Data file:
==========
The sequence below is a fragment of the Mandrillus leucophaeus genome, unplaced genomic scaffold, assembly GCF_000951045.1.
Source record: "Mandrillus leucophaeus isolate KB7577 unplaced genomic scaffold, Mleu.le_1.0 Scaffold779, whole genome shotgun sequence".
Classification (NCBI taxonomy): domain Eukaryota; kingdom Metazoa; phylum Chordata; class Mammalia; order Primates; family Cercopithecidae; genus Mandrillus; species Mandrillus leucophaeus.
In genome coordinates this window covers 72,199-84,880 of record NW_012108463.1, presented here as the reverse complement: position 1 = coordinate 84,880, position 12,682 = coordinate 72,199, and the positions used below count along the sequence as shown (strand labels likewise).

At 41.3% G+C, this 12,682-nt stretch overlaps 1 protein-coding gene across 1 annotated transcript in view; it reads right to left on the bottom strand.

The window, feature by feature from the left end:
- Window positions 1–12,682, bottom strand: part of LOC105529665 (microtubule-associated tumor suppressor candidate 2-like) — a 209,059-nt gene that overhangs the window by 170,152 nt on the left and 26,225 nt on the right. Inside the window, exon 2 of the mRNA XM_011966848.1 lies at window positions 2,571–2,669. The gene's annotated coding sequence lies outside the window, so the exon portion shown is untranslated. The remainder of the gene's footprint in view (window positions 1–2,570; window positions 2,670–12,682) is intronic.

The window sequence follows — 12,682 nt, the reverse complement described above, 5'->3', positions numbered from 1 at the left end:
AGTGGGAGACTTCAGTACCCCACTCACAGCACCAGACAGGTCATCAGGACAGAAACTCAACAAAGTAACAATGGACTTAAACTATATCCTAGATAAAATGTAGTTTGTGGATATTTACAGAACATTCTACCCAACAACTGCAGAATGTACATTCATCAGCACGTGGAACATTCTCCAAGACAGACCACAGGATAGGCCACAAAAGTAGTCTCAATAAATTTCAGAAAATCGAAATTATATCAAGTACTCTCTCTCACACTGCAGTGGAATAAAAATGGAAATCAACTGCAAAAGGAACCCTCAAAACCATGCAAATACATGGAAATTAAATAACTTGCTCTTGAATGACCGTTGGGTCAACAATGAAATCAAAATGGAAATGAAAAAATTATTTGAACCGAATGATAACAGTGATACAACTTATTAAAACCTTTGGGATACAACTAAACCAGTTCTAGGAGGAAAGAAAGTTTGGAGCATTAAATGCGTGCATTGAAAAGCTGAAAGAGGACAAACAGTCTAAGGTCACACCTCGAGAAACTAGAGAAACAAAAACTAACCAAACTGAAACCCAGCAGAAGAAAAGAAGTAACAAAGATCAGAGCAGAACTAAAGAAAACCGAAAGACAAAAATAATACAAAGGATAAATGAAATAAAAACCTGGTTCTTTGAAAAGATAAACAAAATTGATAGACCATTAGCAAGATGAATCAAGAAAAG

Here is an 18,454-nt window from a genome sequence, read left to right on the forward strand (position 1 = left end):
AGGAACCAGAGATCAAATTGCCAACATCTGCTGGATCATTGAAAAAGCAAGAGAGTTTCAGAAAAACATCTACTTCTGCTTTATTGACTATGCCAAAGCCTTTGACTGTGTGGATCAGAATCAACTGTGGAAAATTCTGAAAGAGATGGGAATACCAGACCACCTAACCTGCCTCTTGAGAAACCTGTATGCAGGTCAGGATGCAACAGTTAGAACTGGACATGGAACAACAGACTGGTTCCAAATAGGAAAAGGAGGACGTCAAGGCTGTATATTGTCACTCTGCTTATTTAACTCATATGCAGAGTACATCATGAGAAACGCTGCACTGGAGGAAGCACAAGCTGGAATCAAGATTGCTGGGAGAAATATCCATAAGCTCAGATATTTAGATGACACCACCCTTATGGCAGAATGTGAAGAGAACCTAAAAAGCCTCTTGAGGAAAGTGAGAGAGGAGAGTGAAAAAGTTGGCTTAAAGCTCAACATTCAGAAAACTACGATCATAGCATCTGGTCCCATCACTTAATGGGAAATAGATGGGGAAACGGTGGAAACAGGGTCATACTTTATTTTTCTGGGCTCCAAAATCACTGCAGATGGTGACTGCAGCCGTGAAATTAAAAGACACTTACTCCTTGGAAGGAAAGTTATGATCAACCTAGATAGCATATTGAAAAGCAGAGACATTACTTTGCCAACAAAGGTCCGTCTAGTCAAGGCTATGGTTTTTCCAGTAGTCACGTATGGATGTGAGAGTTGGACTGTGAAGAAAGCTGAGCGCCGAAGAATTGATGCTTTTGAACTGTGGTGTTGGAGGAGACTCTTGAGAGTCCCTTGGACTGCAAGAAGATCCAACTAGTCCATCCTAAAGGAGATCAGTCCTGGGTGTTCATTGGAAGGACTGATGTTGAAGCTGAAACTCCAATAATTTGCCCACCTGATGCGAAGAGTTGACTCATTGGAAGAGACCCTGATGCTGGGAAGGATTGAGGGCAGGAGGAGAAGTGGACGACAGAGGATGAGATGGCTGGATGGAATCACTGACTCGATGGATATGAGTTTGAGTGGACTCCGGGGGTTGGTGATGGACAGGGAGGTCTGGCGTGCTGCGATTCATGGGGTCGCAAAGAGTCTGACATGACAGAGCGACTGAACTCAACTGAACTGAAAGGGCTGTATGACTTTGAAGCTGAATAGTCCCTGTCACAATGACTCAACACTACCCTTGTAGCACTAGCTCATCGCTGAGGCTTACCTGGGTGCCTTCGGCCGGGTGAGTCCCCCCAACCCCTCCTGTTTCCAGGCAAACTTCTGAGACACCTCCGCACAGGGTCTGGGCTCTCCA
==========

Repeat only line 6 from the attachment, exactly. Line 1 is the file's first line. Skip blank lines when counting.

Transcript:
The window, feature by feature from the left end: